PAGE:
Catholic Medical Quarterly Volume 66(4) Nov 2016
The Heart and the Abyss: Preventing Abortion
Ward Biemans SJ.
Connor Court Publishing PTY Ltd (13 Feb 2016)
In the sixties with the passing of the 1967 Abortion Act I was a medical student. The main proabortion argument centred around the loss of life due to septic abortions at the hands of back street mavericks. Opponents argued that, once the flood gates were opened, the deluge would begin. Forty nine years have passed and with it information has emerged from clinical practice. It is a good time to look at what the changes have achieved.
Hence came the arrival of this volume at the CMA office. I read more with curiosity than anything else but was quickly enthralled. Ward Biemans has done what we all dreamt of doing but never succeeded in achieving. He has taken a subject, analysed every aspect and laid down a comprehensive factual summary for all to draw their own conclusions. His work is a tribute to academia. It deals with the situation in Holland and the UK.
He examines abortion from all angles, researches statistics, attitudes, history and legal aspects in both chosen countries. He traces theological and philosophical ideas and produces a demographic analysis from medical and psychological consequences through to moral and ethical values. He gives a historical development of Catholic doctrine and examines the outcomes of legislation. When he writes he attends to the facts. With a forensic inspection he concentrates on the facts and just the facts, and, with that, makes the assumption that attention to the Truth will set us free. There is no emphatic opinion, no evangelisation, no emotional harangue.
The effect is impressive because facts speak loudly for themselves. To maintain that balanced and measured approach is in itself a triumph and may I say written in a readable style typical of Jesuit tradition. His suggestions for a solution to the problems are measured, practical and intelligent.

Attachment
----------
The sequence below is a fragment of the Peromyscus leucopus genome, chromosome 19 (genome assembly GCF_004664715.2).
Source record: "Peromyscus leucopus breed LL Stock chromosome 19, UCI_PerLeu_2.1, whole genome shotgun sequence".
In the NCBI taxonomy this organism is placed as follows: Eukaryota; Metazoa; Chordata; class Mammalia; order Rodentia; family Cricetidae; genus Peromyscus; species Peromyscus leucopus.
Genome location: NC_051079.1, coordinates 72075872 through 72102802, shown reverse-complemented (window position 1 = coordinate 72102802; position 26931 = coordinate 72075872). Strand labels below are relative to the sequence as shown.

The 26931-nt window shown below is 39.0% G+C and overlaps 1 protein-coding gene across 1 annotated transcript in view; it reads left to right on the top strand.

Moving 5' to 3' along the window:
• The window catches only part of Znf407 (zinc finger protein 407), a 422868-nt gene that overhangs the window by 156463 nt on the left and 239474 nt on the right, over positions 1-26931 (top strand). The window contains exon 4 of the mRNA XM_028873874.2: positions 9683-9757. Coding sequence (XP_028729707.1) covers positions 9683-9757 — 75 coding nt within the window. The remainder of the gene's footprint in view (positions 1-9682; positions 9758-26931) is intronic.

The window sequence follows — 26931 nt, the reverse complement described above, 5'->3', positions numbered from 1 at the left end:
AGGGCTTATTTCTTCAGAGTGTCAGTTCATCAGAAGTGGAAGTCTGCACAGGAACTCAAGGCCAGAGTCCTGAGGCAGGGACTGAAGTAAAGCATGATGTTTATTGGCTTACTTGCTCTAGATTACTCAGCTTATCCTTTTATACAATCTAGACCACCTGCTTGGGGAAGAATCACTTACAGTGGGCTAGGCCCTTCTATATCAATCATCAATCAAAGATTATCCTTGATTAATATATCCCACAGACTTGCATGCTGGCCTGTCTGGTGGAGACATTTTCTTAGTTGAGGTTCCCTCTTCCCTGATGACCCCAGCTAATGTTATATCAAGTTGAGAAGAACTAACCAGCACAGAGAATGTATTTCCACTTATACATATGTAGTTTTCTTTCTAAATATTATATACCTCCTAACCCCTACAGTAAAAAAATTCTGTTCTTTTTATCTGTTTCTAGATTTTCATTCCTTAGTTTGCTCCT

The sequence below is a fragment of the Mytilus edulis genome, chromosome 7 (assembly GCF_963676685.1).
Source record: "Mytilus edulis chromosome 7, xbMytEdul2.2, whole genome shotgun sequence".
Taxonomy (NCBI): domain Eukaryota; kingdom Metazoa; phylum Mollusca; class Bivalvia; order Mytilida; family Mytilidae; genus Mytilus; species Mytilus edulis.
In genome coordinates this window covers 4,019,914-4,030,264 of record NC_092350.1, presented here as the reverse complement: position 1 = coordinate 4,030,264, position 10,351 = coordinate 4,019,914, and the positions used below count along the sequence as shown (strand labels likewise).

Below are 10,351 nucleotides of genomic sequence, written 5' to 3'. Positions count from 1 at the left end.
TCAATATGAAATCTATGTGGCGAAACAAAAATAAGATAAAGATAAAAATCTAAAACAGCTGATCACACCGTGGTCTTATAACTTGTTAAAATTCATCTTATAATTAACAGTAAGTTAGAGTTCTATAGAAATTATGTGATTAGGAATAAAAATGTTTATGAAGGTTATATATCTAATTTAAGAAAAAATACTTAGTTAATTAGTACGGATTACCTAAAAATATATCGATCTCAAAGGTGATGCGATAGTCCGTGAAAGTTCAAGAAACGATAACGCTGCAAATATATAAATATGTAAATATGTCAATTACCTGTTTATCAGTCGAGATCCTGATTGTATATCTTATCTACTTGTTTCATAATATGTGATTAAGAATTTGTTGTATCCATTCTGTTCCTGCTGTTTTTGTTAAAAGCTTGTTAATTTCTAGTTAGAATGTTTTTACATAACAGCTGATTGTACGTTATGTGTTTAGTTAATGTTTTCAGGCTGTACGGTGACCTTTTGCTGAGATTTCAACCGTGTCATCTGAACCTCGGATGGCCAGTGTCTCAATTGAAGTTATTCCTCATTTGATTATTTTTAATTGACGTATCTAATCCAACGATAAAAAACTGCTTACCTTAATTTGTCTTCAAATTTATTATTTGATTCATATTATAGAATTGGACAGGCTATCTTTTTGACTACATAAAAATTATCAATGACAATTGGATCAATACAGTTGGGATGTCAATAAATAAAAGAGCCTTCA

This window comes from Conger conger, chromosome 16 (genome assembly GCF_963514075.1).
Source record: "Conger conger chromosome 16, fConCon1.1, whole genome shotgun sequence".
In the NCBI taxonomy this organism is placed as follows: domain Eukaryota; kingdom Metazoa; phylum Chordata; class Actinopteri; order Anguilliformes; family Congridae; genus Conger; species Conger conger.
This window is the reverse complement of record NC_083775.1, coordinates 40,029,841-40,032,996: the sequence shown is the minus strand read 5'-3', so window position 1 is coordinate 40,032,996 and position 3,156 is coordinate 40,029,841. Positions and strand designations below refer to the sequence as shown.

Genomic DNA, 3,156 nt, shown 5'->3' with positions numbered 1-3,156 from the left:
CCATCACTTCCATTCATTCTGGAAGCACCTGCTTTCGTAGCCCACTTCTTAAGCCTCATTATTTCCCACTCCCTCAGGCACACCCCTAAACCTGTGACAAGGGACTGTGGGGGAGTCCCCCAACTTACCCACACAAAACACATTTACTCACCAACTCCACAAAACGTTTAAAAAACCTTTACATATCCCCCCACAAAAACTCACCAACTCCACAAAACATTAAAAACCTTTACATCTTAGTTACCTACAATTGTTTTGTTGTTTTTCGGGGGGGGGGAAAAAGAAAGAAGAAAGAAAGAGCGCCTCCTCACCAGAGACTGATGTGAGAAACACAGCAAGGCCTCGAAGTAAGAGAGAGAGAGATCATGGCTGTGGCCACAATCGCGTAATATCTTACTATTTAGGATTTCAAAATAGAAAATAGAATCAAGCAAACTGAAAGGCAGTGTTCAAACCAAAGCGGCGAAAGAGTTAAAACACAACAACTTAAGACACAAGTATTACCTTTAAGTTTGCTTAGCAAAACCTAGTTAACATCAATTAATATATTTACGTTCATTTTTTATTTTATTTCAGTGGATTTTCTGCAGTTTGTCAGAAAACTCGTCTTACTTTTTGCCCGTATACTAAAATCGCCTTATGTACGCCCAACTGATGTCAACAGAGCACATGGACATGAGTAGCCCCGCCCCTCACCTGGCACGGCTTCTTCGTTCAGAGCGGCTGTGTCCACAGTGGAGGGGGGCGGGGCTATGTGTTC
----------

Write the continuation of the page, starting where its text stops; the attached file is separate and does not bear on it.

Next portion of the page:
The content of this book is enormous, packed with statistics, rich in research findings, and cleverly approached from all angles; each statement being precisely analysed and criticised from the point of view of methodology and conclusion. It is sensitive to all sides, non judgemental and in the style of Pope Francis emphasises the need for forgiveness and resolution towards a future. Most interesting is his historical analysis of the development of ethics.
As a treasure chest of information it is difficult to see how it could be improved and it should be on all library shelves for study by all those who wish to know proven facts not influenced by opinion. I cannot praise the method or the presentation enough and it led me to immediately look out for more writings by the author. Have no doubts about this book, do what I did, just go out and buy another copy. Despite its academic approach it is essentially a good read.
The facts contained therein are nevertheless quite horrifying. Nearly 9 million abortions have been performed under the UK Act not allowing for the numerous unreported cases. It was an Act passed on the grounds of deaths from septic abortions of which there were 30 to 50 per year. Biemans sticks to the facts. Reasons have shifted from medical imperative to social convenience and a lack of any real regulation. The conscience clause is a thing of the past, a forlorn promise never to be exercised. Gynaecologists now vacillate between delivery rooms where they struggle to maintain life in pre-term babies, and surgical suites where they terminate viable foetuses for often spurious reasons of convenience. All this was predictable when the Act was passed, when the flood gates were opened. It may invoke the attitude that I told you so.
Notwithstanding any of this Biemans has produced a wonderfully broad based study to be read and enjoyed by all. It is a reference for all serious students of abortion and should grace the shelves of all libraries. I sincerely hope there will be more writings like this on other subjects because they enrich, inform and open a debate based on persuasive but unemotional fact.
Reviewed by Dr Anthony John Warren. BSc., MBBS., MRCPsych.